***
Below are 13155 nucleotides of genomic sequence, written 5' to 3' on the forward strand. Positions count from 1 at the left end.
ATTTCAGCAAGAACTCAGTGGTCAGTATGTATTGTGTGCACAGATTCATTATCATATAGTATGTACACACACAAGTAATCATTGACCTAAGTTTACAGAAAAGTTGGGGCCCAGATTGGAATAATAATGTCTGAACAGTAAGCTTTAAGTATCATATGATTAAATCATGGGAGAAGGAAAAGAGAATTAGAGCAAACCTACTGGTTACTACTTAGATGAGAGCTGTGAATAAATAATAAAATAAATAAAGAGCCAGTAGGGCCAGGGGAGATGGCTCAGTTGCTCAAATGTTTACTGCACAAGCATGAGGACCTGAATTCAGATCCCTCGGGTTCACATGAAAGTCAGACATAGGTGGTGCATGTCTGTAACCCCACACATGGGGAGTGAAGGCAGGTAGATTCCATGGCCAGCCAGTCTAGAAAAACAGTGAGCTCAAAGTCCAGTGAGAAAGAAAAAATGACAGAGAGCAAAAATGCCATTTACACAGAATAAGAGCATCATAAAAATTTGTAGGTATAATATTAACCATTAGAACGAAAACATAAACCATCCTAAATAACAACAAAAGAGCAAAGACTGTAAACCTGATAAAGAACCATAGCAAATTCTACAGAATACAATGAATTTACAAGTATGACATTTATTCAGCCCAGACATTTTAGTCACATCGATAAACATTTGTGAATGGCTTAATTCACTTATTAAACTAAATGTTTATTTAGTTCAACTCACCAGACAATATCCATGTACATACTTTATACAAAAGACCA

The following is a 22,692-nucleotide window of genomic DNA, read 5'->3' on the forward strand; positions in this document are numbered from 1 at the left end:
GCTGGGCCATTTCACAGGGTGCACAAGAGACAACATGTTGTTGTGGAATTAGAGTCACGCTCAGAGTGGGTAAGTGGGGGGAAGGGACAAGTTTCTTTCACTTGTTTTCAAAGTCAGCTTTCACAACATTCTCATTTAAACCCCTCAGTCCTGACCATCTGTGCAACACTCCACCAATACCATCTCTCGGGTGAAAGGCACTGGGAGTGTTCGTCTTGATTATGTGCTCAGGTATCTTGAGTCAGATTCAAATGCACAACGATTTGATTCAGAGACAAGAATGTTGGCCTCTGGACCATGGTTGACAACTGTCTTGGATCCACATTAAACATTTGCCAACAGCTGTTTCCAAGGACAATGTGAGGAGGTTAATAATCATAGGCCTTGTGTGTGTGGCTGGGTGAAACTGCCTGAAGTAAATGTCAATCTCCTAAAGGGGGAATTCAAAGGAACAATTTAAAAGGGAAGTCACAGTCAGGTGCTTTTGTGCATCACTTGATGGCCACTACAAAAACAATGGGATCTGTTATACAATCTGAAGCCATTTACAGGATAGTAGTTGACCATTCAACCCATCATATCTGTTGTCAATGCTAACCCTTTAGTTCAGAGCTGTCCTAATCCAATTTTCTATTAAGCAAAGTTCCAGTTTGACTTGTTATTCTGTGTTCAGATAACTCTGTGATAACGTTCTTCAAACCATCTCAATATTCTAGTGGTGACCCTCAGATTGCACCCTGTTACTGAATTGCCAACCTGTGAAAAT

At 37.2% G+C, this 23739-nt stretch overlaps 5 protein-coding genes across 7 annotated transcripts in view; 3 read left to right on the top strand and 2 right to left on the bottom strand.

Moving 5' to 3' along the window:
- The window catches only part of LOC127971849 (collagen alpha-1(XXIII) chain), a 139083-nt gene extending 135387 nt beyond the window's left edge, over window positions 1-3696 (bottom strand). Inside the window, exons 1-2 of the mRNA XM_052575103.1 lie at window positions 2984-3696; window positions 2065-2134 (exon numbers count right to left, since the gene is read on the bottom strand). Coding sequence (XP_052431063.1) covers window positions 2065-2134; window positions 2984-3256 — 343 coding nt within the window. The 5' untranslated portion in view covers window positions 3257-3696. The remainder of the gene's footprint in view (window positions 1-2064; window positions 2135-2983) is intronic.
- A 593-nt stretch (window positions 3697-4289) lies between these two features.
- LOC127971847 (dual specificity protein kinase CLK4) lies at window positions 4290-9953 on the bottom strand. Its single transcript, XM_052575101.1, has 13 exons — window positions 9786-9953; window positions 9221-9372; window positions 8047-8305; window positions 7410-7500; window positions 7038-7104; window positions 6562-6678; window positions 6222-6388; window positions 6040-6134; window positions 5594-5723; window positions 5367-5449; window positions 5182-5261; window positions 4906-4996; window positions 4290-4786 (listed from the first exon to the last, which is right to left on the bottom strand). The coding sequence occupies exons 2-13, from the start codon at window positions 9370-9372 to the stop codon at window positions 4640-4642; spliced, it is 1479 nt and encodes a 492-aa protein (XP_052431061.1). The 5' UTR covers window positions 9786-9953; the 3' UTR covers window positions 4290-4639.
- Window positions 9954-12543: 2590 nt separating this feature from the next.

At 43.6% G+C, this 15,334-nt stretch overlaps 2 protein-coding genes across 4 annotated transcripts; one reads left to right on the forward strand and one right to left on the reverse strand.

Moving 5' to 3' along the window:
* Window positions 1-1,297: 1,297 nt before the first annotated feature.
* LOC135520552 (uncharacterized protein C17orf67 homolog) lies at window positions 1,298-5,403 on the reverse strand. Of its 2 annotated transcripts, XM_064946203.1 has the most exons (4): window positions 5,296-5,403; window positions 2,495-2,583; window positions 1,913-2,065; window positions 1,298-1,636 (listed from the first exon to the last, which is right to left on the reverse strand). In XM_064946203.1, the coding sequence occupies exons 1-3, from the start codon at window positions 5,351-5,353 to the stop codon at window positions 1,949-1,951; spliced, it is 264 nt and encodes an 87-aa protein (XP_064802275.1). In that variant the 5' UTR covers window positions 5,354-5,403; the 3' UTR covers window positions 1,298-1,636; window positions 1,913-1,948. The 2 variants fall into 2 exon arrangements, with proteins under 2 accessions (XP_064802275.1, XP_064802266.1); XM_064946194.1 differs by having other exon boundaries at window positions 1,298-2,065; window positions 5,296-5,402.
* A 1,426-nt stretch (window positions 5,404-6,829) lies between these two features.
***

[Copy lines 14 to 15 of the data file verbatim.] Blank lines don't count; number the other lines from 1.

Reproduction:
* LOC135520552 (uncharacterized protein C17orf67 homolog) lies at window positions 1,298-5,403 on the reverse strand. Of its 2 annotated transcripts, XM_064946203.1 has the most exons (4): window positions 5,296-5,403; window positions 2,495-2,583; window positions 1,913-2,065; window positions 1,298-1,636 (listed from the first exon to the last, which is right to left on the reverse strand). In XM_064946203.1, the coding sequence occupies exons 1-3, from the start codon at window positions 5,351-5,353 to the stop codon at window positions 1,949-1,951; spliced, it is 264 nt and encodes an 87-aa protein (XP_064802275.1). In that variant the 5' UTR covers window positions 5,354-5,403; the 3' UTR covers window positions 1,298-1,636; window positions 1,913-1,948. The 2 variants fall into 2 exon arrangements, with proteins under 2 accessions (XP_064802275.1, XP_064802266.1); XM_064946194.1 differs by having other exon boundaries at window positions 1,298-2,065; window positions 5,296-5,402.
* A 1,426-nt stretch (window positions 5,404-6,829) lies between these two features.